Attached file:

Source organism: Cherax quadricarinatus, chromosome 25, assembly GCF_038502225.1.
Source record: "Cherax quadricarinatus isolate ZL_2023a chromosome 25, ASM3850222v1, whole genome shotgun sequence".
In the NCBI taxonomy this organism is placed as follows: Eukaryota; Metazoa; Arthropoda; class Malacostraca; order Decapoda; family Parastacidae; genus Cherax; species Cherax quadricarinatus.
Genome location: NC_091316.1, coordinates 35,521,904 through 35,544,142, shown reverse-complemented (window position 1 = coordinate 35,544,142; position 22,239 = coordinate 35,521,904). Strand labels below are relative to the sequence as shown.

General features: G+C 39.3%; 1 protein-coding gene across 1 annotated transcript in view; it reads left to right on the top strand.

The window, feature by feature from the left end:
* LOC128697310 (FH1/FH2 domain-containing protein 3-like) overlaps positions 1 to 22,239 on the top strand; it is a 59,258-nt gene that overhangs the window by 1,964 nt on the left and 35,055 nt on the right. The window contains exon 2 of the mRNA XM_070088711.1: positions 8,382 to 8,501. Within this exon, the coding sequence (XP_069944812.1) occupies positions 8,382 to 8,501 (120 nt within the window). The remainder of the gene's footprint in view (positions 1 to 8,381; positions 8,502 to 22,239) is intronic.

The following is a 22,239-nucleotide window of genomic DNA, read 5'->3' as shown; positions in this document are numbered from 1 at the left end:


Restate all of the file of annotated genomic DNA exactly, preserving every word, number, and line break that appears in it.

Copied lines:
Source organism: Cherax quadricarinatus, chromosome 25, assembly GCF_038502225.1.
Source record: "Cherax quadricarinatus isolate ZL_2023a chromosome 25, ASM3850222v1, whole genome shotgun sequence".
In the NCBI taxonomy this organism is placed as follows: Eukaryota; Metazoa; Arthropoda; class Malacostraca; order Decapoda; family Parastacidae; genus Cherax; species Cherax quadricarinatus.
Genome location: NC_091316.1, coordinates 35,521,904 through 35,544,142, shown reverse-complemented (window position 1 = coordinate 35,544,142; position 22,239 = coordinate 35,521,904). Strand labels below are relative to the sequence as shown.

General features: G+C 39.3%; 1 protein-coding gene across 1 annotated transcript in view; it reads left to right on the top strand.

The window, feature by feature from the left end:
* LOC128697310 (FH1/FH2 domain-containing protein 3-like) overlaps positions 1 to 22,239 on the top strand; it is a 59,258-nt gene that overhangs the window by 1,964 nt on the left and 35,055 nt on the right. The window contains exon 2 of the mRNA XM_070088711.1: positions 8,382 to 8,501. Within this exon, the coding sequence (XP_069944812.1) occupies positions 8,382 to 8,501 (120 nt within the window). The remainder of the gene's footprint in view (positions 1 to 8,381; positions 8,502 to 22,239) is intronic.

The following is a 22,239-nucleotide window of genomic DNA, read 5'->3' as shown; positions in this document are numbered from 1 at the left end: